"If the Democrats are right, I'll vote with the Democrats. If they're wrong like they were in Arizona, on the Arizona law, I'll vote against them. That's as simple as it can be," said Murphy.
Fitzpatrick, who took us to see two small business owners who are suffering and support him, made clear that he understands many voters in his moderate district are still angry at Republicans too.
The former one term GOP congressman served as President Bush's popularity plummeted. He admitted that looking back, "we didn't cut deep enough."
"We didn't work hard enough to reduce that deficit. Those were better economic times than we're having now. I've learned from those experiences so we need to do a better job of getting to a balanced federal budget quicker," conceded Fitzpatrick.
Murphy is poised to pounce on Fitzpatrick on the campaign trail and on the expensive Philadelphia airwaves, about some of the GOP candidate's votes during his two years in Washington – especially Fitzpatrick's vote for CAFTA, the Central American Free Trade Agreement.
The Democratic Congressman says his GOP rival's support for free trade when he was in Congress contributed to manufacturing plants like Jones of New York closing in the district.
"He voted and was the passing vote there and the next year that plant shut down and all those families are out of work, now I'm trying to rebuild this community and I helped bring back 3000 jobs," said Murphy.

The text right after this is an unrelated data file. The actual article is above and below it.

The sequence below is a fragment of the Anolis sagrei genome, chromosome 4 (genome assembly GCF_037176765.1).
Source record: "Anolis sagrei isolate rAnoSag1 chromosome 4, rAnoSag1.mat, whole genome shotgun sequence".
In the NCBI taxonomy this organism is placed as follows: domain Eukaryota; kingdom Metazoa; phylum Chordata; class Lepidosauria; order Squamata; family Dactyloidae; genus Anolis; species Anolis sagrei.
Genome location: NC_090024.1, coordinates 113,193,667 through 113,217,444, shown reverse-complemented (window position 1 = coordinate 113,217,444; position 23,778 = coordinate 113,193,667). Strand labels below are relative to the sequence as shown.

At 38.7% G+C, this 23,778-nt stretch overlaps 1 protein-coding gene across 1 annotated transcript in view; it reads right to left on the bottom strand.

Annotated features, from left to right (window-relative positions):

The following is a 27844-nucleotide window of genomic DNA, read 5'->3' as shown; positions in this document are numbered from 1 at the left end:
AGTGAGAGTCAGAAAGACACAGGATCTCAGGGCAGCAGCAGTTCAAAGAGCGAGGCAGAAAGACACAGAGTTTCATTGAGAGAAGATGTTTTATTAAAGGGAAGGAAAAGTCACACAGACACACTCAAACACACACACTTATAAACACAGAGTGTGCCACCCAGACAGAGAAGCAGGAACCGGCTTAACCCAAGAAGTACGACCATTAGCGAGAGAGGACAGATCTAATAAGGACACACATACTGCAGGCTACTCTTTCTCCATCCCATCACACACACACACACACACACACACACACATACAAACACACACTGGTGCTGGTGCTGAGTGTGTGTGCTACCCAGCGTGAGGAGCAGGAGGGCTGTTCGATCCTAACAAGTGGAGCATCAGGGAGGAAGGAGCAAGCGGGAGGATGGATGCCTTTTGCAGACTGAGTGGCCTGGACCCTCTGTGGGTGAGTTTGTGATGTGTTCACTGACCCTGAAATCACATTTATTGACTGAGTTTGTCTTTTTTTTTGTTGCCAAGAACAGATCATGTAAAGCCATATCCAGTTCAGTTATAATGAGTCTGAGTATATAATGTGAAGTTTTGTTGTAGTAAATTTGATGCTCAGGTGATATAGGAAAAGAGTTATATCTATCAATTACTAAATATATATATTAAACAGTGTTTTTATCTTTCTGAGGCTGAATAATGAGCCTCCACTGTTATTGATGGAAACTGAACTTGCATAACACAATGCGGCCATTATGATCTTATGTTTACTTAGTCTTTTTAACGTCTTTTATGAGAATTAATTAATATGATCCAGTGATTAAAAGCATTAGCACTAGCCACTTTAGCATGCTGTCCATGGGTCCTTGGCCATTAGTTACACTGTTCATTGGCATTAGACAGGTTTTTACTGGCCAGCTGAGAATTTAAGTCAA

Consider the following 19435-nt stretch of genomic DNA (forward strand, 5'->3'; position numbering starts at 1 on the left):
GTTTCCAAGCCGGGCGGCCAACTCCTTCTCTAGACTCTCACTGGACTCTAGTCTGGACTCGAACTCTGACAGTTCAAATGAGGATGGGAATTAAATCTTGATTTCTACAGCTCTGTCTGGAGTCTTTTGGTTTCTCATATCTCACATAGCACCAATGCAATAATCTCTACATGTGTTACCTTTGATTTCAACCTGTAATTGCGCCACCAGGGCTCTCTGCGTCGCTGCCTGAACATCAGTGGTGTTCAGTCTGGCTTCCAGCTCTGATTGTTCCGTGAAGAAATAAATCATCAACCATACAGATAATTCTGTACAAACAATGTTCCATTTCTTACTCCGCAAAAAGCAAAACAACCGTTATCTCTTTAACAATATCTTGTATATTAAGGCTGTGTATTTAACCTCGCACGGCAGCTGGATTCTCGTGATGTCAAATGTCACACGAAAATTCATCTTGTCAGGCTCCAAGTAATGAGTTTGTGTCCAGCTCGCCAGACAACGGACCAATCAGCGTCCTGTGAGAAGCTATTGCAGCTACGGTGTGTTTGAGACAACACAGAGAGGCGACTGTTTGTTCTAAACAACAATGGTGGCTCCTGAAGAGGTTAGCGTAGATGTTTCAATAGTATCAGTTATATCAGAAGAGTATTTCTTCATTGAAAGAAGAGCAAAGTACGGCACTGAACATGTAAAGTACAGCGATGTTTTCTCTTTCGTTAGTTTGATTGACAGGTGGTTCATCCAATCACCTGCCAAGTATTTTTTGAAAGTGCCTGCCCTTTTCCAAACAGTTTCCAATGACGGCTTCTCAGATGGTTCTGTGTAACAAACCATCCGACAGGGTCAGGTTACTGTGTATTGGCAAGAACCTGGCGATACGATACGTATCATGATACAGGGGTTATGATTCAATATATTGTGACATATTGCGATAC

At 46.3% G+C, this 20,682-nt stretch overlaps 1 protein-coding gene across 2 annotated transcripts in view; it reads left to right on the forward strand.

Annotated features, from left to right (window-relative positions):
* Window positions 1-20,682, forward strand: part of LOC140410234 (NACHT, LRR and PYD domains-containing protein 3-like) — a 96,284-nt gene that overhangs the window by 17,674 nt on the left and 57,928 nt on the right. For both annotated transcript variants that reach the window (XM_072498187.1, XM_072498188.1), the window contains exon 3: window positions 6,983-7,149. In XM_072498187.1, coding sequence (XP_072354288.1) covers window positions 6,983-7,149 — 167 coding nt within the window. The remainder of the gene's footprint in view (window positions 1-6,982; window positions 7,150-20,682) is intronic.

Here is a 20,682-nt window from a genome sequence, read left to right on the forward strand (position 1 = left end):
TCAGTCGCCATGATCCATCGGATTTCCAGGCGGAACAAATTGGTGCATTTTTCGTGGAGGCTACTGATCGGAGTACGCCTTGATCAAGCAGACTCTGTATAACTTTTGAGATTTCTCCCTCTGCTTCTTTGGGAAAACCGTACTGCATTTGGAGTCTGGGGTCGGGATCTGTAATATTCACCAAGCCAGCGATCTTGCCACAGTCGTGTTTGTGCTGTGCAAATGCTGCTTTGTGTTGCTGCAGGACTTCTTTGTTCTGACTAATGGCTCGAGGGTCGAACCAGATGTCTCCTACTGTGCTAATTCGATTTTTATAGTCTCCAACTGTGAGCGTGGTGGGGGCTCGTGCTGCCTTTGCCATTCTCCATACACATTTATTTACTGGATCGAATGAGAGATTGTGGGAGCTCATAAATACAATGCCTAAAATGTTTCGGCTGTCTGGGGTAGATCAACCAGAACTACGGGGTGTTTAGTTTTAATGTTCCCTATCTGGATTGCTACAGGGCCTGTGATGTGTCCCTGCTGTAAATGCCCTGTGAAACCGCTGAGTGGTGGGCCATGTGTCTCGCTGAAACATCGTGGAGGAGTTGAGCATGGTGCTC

A bright spot for Murphy is that in 2008, Democrats, with the help of President Obama's campaign, boosted their voter registration in his district. In fact, the first time Murphy and Fitzpatrick faced off, Republicans had an advantage of 27,000 registered voters. Now, Democrats have a 14,000 advantage.
But the question is whether that will be enough to help this year. Local Democratic leaders say enthusiasm among their base is down here just like it is elsewhere in the country.
"They need a boost," Democratic activist Larry Otter said wryly.
College student Jamie Bartholomay is a prime example of one demographic that Democrats may be lacking in November.
When we talked to her outside of the Starbucks in Newtown, she said she was excited to vote for President Obama, but doesn't plan to vote in this year's midterm elections.
"I don't think I've talked to anyone this year who is interested in the congressional election," she said.
Back at his campaign headquarters, Murphy still peppers his conversations with reminders of his service in Iraq, and the men he served with who were killed.
"What the military taught me is to lead by example. I was frustrated. It's what got me into politics," he says.
Strategists for both campaigns say internal polls show Murphy and Fitzpatrick's rematch now neck and neck. The climate for Democrats has gotten so bad this summer, some local Democrats who were not concerned for Murphy before, now are.
One thing both parties agree on is that this race could be a leading indicator of whether there really will be a big Republican wave on election day.
-CNN's Evan Glass contributed to this report